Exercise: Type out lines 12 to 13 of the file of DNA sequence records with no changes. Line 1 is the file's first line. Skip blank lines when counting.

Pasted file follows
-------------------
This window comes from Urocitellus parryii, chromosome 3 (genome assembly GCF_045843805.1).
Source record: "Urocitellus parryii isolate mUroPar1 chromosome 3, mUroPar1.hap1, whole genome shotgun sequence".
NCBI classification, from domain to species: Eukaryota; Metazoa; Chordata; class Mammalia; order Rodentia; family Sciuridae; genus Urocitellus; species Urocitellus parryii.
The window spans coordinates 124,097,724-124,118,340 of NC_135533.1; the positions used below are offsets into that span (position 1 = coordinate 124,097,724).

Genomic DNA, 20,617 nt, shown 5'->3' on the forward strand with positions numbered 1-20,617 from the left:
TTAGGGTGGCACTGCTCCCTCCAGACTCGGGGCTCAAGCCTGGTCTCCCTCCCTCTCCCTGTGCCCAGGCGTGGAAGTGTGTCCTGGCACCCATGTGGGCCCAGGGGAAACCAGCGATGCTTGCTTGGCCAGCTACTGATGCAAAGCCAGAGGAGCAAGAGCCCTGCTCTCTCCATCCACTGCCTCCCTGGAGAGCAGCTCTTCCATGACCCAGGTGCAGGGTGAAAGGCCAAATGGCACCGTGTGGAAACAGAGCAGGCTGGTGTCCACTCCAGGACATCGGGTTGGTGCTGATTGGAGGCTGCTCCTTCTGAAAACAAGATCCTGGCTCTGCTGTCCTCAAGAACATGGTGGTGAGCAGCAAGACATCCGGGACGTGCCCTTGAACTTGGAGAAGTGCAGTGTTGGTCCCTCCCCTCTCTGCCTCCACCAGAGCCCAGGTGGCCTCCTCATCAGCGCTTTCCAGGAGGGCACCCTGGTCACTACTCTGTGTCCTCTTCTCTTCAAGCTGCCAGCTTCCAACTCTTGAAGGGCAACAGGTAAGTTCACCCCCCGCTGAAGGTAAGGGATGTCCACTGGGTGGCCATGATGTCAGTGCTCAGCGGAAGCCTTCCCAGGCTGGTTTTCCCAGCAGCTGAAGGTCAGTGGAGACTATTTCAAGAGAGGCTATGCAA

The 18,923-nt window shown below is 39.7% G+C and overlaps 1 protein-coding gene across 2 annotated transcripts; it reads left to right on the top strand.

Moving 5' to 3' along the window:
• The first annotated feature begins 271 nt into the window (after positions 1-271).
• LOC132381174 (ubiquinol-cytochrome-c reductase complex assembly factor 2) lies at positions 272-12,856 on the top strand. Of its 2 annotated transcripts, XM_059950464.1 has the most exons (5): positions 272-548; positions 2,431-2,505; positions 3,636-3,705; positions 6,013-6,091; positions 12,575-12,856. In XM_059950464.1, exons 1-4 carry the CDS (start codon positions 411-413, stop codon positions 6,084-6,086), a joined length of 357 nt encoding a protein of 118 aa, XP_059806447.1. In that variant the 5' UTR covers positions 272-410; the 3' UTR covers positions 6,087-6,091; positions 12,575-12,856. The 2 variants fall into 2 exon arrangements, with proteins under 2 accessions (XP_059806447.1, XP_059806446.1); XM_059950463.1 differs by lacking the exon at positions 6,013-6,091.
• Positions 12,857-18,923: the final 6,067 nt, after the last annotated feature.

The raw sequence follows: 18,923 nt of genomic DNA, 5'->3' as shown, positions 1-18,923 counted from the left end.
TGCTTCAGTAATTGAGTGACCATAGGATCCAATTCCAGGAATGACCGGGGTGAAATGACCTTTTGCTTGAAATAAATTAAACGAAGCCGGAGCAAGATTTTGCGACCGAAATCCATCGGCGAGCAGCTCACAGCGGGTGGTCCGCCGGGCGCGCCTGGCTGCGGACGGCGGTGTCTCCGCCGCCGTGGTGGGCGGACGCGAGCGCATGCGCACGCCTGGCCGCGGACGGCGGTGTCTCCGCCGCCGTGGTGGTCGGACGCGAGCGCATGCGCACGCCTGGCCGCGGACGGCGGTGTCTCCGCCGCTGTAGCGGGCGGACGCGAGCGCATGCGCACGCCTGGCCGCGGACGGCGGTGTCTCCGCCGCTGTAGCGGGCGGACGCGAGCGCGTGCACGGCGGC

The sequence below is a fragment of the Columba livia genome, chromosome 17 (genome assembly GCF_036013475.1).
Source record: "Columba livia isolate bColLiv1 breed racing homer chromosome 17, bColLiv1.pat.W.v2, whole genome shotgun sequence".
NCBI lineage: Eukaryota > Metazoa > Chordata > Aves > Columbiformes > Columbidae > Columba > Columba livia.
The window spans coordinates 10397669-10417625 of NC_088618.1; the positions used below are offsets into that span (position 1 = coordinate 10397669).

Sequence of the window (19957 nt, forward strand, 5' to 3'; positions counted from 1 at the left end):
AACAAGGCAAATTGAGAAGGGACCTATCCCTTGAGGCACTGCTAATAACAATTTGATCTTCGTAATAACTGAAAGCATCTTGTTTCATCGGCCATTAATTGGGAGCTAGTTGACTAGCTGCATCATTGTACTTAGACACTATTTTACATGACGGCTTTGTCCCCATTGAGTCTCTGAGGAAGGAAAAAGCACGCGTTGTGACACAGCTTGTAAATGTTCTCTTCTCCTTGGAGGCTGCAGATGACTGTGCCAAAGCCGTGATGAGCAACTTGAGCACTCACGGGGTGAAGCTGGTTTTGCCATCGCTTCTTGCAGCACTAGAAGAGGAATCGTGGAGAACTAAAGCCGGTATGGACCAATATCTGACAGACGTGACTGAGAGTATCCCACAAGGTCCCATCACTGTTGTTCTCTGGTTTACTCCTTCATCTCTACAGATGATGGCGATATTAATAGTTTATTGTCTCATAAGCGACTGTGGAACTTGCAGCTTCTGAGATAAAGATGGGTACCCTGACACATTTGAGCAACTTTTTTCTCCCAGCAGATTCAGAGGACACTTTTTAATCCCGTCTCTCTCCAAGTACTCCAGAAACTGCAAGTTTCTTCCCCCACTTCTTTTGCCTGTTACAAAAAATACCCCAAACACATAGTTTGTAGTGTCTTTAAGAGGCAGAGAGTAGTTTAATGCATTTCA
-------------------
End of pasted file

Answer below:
The raw sequence follows: 18,923 nt of genomic DNA, 5'->3' as shown, positions 1-18,923 counted from the left end.
TGCTTCAGTAATTGAGTGACCATAGGATCCAATTCCAGGAATGACCGGGGTGAAATGACCTTTTGCTTGAAATAAATTAAACGAAGCCGGAGCAAGATTTTGCGACCGAAATCCATCGGCGAGCAGCTCACAGCGGGTGGTCCGCCGGGCGCGCCTGGCTGCGGACGGCGGTGTCTCCGCCGCCGTGGTGGGCGGACGCGAGCGCATGCGCACGCCTGGCCGCGGACGGCGGTGTCTCCGCCGCCGTGGTGGTCGGACGCGAGCGCATGCGCACGCCTGGCCGCGGACGGCGGTGTCTCCGCCGCTGTAGCGGGCGGACGCGAGCGCATGCGCACGCCTGGCCGCGGACGGCGGTGTCTCCGCCGCTGTAGCGGGCGGACGCGAGCGCGTGCACGGCGGC